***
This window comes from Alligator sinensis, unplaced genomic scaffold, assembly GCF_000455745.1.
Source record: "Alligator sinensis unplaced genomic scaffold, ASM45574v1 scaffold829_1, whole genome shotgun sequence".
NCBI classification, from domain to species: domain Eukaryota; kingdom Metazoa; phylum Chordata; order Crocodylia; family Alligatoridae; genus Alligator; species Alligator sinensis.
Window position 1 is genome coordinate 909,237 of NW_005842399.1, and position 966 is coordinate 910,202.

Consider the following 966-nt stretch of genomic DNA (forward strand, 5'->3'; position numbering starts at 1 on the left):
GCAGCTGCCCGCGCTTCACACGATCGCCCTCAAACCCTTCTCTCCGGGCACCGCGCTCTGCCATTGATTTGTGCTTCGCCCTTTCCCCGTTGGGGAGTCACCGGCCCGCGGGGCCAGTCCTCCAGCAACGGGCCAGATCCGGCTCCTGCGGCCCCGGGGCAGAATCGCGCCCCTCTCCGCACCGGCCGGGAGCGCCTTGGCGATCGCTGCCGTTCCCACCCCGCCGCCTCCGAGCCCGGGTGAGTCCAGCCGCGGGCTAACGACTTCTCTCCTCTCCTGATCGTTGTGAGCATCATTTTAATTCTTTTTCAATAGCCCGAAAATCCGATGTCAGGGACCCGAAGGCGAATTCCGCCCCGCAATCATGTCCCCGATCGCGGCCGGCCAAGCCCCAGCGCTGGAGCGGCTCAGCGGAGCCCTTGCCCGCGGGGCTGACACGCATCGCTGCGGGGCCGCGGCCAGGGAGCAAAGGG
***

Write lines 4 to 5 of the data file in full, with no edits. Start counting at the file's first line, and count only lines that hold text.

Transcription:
Window position 1 is genome coordinate 909,237 of NW_005842399.1, and position 966 is coordinate 910,202.

Consider the following 966-nt stretch of genomic DNA (forward strand, 5'->3'; position numbering starts at 1 on the left):